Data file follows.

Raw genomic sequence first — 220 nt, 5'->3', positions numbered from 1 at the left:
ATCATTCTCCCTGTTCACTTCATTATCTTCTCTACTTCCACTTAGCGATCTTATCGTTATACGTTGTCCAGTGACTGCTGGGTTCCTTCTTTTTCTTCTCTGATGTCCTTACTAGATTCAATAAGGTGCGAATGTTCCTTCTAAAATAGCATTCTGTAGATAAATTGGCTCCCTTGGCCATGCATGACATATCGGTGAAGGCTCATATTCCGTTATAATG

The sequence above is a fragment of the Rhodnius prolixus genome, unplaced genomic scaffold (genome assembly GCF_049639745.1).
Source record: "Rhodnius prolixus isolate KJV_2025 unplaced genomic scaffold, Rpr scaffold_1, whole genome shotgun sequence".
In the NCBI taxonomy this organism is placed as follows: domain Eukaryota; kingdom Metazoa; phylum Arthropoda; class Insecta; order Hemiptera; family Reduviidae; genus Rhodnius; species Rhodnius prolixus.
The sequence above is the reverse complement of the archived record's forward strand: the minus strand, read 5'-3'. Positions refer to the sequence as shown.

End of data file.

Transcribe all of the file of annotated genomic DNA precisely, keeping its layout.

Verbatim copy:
Raw genomic sequence first — 220 nt, 5'->3', positions numbered from 1 at the left:
ATCATTCTCCCTGTTCACTTCATTATCTTCTCTACTTCCACTTAGCGATCTTATCGTTATACGTTGTCCAGTGACTGCTGGGTTCCTTCTTTTTCTTCTCTGATGTCCTTACTAGATTCAATAAGGTGCGAATGTTCCTTCTAAAATAGCATTCTGTAGATAAATTGGCTCCCTTGGCCATGCATGACATATCGGTGAAGGCTCATATTCCGTTATAATG

The sequence above is a fragment of the Rhodnius prolixus genome, unplaced genomic scaffold (genome assembly GCF_049639745.1).
Source record: "Rhodnius prolixus isolate KJV_2025 unplaced genomic scaffold, Rpr scaffold_1, whole genome shotgun sequence".
In the NCBI taxonomy this organism is placed as follows: domain Eukaryota; kingdom Metazoa; phylum Arthropoda; class Insecta; order Hemiptera; family Reduviidae; genus Rhodnius; species Rhodnius prolixus.
The sequence above is the reverse complement of the archived record's forward strand: the minus strand, read 5'-3'. Positions refer to the sequence as shown.